Angela Benton: I think it goes back to your instinct. Back when I was working at Rushmore Dr. and they were about to close the company, I had to figure out what I wanted to do. I had just started Black Web 2.0 and wanted to stick with it. Everyone said to go get another job but instead I stuck with it. Didn’t have enough resources and didn’t have things I need in my personal life, but if it hadn’t been for that I wouldn’t have done 90% of the things I have done over the past 4 and half years.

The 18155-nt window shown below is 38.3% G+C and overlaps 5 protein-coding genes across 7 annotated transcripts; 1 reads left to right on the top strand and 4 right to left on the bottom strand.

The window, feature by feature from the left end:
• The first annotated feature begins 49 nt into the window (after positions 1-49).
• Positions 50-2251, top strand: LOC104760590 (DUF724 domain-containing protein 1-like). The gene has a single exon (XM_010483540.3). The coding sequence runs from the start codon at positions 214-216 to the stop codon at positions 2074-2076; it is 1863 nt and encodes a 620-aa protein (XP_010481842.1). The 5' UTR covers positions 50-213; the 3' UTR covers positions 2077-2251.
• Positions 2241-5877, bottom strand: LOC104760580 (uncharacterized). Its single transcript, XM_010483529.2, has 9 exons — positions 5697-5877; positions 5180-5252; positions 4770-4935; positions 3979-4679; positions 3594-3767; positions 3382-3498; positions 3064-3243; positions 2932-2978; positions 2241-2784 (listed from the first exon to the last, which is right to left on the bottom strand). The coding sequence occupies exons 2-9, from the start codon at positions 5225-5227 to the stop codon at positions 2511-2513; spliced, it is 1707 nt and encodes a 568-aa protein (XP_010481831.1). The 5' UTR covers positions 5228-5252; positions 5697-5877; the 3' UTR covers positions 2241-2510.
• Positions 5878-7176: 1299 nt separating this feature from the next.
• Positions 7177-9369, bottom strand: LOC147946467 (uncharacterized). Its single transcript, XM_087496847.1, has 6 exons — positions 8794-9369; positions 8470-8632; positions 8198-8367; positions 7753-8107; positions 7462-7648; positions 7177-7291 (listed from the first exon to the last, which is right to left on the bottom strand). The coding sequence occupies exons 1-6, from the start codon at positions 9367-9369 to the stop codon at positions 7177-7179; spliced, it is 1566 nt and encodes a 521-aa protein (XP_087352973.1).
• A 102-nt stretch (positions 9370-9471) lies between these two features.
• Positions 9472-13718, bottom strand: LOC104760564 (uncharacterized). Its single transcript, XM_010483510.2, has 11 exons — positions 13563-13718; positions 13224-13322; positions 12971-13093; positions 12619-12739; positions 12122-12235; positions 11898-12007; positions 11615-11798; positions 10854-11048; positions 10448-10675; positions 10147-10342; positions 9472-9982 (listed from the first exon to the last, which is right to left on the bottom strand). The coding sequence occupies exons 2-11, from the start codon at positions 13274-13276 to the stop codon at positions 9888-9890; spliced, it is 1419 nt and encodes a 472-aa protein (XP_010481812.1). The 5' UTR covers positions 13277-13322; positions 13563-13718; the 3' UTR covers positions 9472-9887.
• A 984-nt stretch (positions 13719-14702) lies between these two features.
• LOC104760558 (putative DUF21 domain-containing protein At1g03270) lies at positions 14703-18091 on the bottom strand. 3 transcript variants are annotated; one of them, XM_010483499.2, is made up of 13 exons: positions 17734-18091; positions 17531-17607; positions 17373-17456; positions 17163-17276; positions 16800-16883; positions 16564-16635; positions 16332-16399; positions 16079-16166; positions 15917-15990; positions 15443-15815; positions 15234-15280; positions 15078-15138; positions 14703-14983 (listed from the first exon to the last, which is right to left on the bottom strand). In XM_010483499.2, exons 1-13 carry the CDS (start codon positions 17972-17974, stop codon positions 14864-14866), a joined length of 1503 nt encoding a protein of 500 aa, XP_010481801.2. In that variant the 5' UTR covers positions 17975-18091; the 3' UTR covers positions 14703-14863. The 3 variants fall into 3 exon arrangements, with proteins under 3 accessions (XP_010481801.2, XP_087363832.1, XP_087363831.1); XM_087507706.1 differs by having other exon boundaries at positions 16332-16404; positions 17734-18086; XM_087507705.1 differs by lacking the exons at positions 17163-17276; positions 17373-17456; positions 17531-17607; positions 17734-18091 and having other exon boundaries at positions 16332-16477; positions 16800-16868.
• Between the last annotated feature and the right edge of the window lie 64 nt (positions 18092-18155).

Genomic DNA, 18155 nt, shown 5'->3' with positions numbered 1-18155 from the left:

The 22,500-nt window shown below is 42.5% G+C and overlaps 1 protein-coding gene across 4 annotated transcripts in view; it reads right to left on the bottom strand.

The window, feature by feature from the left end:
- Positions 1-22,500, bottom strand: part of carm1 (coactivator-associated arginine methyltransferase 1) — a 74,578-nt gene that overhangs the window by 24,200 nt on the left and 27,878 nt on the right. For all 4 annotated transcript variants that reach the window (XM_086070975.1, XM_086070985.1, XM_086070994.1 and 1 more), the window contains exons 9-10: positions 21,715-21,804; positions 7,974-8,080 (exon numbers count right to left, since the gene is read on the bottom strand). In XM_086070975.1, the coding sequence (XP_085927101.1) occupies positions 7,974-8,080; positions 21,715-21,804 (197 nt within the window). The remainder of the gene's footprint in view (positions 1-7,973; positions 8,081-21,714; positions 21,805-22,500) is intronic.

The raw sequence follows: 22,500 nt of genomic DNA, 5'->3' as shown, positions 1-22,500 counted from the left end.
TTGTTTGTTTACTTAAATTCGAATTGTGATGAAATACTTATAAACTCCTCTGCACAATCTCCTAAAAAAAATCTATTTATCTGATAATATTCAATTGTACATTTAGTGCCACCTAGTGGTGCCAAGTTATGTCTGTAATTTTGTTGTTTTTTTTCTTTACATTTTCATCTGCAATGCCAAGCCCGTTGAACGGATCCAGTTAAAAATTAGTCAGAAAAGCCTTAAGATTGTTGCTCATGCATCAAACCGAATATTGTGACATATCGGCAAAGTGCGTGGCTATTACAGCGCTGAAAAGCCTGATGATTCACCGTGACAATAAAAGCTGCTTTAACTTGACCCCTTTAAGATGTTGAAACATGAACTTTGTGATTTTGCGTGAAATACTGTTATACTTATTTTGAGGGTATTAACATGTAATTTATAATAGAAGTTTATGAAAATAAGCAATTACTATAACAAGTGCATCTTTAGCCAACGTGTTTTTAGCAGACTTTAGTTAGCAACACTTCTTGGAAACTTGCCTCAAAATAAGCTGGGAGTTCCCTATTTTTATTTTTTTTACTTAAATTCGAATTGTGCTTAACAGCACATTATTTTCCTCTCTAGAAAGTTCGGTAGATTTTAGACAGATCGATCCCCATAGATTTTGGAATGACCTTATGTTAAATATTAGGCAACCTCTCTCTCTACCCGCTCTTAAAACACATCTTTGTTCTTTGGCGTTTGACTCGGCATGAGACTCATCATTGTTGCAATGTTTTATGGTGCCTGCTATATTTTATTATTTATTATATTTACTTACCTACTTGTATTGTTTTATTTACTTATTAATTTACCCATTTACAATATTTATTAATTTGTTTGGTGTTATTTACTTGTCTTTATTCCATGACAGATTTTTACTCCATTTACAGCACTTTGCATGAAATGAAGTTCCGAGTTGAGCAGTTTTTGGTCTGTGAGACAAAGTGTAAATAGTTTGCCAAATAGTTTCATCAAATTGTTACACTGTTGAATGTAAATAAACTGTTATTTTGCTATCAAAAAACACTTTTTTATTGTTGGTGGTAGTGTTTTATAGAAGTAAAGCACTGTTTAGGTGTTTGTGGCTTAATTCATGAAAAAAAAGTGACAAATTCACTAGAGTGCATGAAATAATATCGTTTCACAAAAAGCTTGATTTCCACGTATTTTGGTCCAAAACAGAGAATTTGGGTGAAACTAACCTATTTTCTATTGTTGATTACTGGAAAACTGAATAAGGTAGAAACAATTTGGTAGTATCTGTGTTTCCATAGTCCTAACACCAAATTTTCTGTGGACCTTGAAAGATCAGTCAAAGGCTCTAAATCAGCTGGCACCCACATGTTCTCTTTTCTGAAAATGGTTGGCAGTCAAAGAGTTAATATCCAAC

BE Next: Why do you think experience was so meaningful and a prelude to this?

Angela Benton: When I look back at what my life was like back then, living paycheck to paycheck like most of America compared to where I’ve come now. Whether it’s traveling to Europe or just being able to pick up my kids from school on a daily basis. So many women are not able to do that and it all comes back to me begin willing to take some of those basis risks back then.

BE Next: What are some of your favorite tech gadgets right now? (If I was to take a peek into your bag, what tech items would I find?)

Angela Benton: All of my fellow Apple fanboys and fangirls aren’t going to like this but I recently got a Samsung Galaxy Tab and I really like it. It’s super easy to use. Almost everything we use is in the cloud at NewMe. I also use it to read to my daughter every night. It’s great.